Sony today warned that it could post an annual operating loss of nearly $3 billion. The company blames the loss on the increasingly weak global economy and announced that it would be going ahead with restructuring and lay offs.
The news about restructuring and cutbacks in staff isn’t really a surprise. Last month Sony announced that it would be cutting as much as 8,000 jobs as well as reducing planned investments as a direct result of the current economic state and the strength of the Japanese currency. Despite the fact that Sony has cut 4,000 jobs abroad and 5,000 in Japan since 2003 (resulting in savings of around 83 billion yen per year), speculation following the announcement suggested that Sony would have to make further cuts and reductions.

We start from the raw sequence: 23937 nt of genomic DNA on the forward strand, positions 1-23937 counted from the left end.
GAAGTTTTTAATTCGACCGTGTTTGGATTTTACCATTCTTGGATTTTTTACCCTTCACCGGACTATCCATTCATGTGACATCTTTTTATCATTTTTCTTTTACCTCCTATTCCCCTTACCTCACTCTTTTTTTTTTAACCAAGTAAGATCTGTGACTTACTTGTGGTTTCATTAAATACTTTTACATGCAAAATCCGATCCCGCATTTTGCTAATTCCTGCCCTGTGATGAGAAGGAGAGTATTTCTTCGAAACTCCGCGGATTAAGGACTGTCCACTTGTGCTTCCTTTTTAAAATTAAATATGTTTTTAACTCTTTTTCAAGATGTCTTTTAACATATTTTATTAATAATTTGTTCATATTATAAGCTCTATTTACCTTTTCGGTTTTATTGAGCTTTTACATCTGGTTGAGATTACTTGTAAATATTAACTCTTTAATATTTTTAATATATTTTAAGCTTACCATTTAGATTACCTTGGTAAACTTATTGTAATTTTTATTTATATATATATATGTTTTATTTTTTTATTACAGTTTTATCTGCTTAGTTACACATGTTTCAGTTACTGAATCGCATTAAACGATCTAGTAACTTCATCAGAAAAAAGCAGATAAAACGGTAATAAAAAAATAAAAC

The New York Times reports that the company projects an operating loss of approximately $2.9 billion, which represents a deterioration of 60 billion yen from the October forecast.
“The massive economic upheaval being experienced across the world is sparing no one in the consumer electronics world,” the Sony chief executive, Howard Stringer, said at a Tokyo news conference, according to the Times. This is a far cry from Stringer’s optimistic keynote at CES where he talked at length about innovation and the future.
The Times reports that the company said it expected to book restructuring charges of 60 billion yen this year and 110 billion yen next year as well as cutting 250 billion yen in costs next year. Sony executives said the top three managers would forgo their bonuses this year and other senior execs and managers would see reduced bonuses.
Check out the full story with all the numbers over on the New York Times.